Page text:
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Health for all by the year 2000! I mean, by 2030.
I was a Peace Corps health volunteer in the Central African Republic when I learned about the Alma Ata Declaration of 1978 and its goal of “health for all by the year 2000.” Although we still had a decade to go at the time, health sector policies and programs there and in other low-income countries were infused with the noble goal of achieving “la santé pour tous d’ici l’an 2000.”
That declaration during the 1978 Primary Health Conference in the former Soviet Union shaped global health policies, programs, and investments for more than 20 years. It defined “the attainment of the highest possible level of health [as] a most important world-wide social goal whose realization requires the action of many other social and economic sectors in addition to the health sector.”
Is our new goal just rehashing the old?
Sounds familiar, right? The World Health Organization’s official definition of universal health coverage today echoes those words almost to a tee.
We’re celebrating Universal Health Coverage Day this year on the heels of adopting the new Sustainable Development Goals (SDGs). And I wonder: is our new goal just rehashing the old?We have new technologies and medicines, and the world has made tremendous strides in global health. But are the challenges in attaining universal health coverage really different than they were nearly 40 years ago? If the global community wasn’t able to achieve health for all by the year 2000, how can we do it by 2030?
Health workers count, especially those on the front lines
First, we’ll need to focus on the health workforce.
The Alma Ata Declaration noted that health for all would rely on “health workers, including physicians, nurses, midwives, auxiliaries, and community workers as applicable, as well as traditional practitioners as needed, suitably trained socially and technically to work as a health team and to respond to the expressed health needs of the community.”
In the past decade, the global community has focused more than ever on the critical role of health workers in providing care and in making health systems run.
The global strategy must inform country strategies and translate into new policies, programs, and investments.
Since the WHO’s 2006 World Health Report, countries have come together during three global gatherings focused on human resources for health challenges. We have more data than ever (including the fact that there is an estimated global shortage of 7.2 million doctors, nurses, and midwives). And we have a new Global Human Resources for Health Strategy, scheduled to be ratified during the World Health Assembly in May 2016. But to have a real impact on universal health coverage, the global strategy must inform country strategies and translate into new policies, programs, and investments.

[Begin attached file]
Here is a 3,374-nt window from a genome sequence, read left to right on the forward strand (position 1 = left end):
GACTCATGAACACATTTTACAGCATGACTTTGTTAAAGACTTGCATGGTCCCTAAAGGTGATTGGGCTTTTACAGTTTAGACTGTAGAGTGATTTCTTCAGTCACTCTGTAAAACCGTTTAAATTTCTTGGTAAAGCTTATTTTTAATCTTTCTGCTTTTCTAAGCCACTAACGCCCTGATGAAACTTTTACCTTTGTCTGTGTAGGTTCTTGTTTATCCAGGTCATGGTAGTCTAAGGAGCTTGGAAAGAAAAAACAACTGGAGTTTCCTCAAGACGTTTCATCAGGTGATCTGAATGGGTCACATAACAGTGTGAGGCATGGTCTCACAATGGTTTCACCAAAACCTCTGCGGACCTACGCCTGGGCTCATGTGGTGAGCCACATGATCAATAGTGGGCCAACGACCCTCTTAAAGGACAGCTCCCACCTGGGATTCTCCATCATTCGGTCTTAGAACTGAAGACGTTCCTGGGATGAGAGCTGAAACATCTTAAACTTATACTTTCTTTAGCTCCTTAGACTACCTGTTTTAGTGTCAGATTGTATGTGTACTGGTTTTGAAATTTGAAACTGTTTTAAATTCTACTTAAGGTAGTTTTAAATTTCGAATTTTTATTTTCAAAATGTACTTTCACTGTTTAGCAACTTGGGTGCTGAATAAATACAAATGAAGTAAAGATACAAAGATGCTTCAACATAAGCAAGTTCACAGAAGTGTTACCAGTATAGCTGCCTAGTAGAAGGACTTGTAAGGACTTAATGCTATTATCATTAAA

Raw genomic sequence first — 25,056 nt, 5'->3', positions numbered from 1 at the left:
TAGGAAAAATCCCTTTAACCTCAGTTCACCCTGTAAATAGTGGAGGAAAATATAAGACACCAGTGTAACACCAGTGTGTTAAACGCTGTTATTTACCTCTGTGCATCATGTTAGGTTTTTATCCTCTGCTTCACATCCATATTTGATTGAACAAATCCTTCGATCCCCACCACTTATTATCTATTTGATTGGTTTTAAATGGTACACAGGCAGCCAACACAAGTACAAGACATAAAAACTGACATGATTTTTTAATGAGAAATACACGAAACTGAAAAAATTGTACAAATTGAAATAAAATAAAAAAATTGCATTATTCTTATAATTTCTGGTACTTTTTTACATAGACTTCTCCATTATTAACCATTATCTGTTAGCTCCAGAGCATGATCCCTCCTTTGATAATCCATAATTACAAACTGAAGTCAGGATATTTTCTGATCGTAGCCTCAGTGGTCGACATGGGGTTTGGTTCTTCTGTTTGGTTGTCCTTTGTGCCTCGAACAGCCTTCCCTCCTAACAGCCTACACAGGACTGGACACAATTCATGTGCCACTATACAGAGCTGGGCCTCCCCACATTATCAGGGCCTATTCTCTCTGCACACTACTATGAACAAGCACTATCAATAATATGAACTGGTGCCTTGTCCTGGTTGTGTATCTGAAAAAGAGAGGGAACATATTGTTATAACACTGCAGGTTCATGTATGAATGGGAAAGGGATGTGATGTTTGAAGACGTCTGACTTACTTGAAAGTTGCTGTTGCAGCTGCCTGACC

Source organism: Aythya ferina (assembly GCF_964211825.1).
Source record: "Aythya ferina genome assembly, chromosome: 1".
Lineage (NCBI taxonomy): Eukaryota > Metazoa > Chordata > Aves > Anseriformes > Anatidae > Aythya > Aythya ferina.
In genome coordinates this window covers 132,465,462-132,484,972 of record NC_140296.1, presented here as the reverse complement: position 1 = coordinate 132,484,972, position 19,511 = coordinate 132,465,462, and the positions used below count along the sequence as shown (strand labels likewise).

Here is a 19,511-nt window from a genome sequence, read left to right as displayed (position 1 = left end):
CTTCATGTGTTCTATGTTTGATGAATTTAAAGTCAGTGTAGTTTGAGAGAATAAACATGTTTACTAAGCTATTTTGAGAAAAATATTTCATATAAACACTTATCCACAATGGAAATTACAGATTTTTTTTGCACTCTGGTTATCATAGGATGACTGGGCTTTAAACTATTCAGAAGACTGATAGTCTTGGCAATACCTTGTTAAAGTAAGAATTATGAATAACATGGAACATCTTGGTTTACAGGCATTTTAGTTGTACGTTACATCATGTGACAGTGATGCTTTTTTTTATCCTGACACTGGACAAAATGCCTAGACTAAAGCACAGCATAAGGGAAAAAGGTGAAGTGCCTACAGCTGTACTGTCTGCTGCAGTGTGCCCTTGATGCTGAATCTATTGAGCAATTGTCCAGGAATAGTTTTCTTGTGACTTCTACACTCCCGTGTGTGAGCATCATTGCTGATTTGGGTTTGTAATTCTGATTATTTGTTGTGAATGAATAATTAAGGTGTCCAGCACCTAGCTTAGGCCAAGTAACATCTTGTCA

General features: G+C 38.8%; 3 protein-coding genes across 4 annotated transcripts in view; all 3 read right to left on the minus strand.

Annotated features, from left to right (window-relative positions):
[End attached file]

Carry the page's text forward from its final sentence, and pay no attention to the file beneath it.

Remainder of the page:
At the country level, that strategy must also include strong, evidence-based community health programs. The Alma Ata Declaration of 1978 gave rise to newfound interest in community health—and in community health workers, especially to address maternal and child health needs. Unfortunately, few of the community health worker programs launched in the ‘80s and ‘90s were scaled up and sustained.
Money (still) matters
The Alma Ata Declaration sought universal coverage that was sustainable and affordable, and those are still the goals.
Tackling global health challenges one by one will require what the Lancet Commission calls the “great convergence,” financing health care through a combination of well-spent domestic resources (as economies in low- and middle-income and countries grow) and smart investments by the international community in new technologies, research, and development that can have global impact. This will require innovative public-private partnerships—and partnerships that address the need for people-centered health care delivery and result in more equitable access to care.
At the country level, we must support and encourage strong, evidence-based fiscal policies and programs, allowing nations to build systems capable of addressing both long-standing challenges related to maternal and child health and infectious diseases, and relatively new challenges such as chronic care for both infectious and noncommunicable diseases.
It takes a system—and more
In rereading the Alma Ata Declaration, I was surprised to see the global health community was talking about the need for robust health systems back in the ‘70s.
And yet, media coverage during the Ebola outbreak that started in 2014 described health systems resilience as a new discovery. It seemed a novel realization that, without strong health systems adequately staffed by qualified health workers, we are all at risk.
Declarations alone don’t really matter. Actions do.
As outlined by the WHO this week in Health in 2015: from MDGs to SDGs, the Millennium Development Goals helped spur great progress in maternal and child health, infectious disease control, and more. But we made little progress in strengthening health systems—and putting the health workers, infrastructure, and health financing policies and programs in place to ensure equitable coverage.
So how can we really do it this time and reach “health for all by the year 2030”?Learning from what has and hasn’t worked in the past is a good start. Because declarations alone don’t really matter. Actions do.
In supporting the universal health coverage-related SDG target—and to reach and sustain achievement of all of the SDGs—we need to work together as a global community and not argue over whether one disease or health intervention is more important than others.
It’s the only way we can possibly come close to la santé pour tous d’ici l’an 2030.
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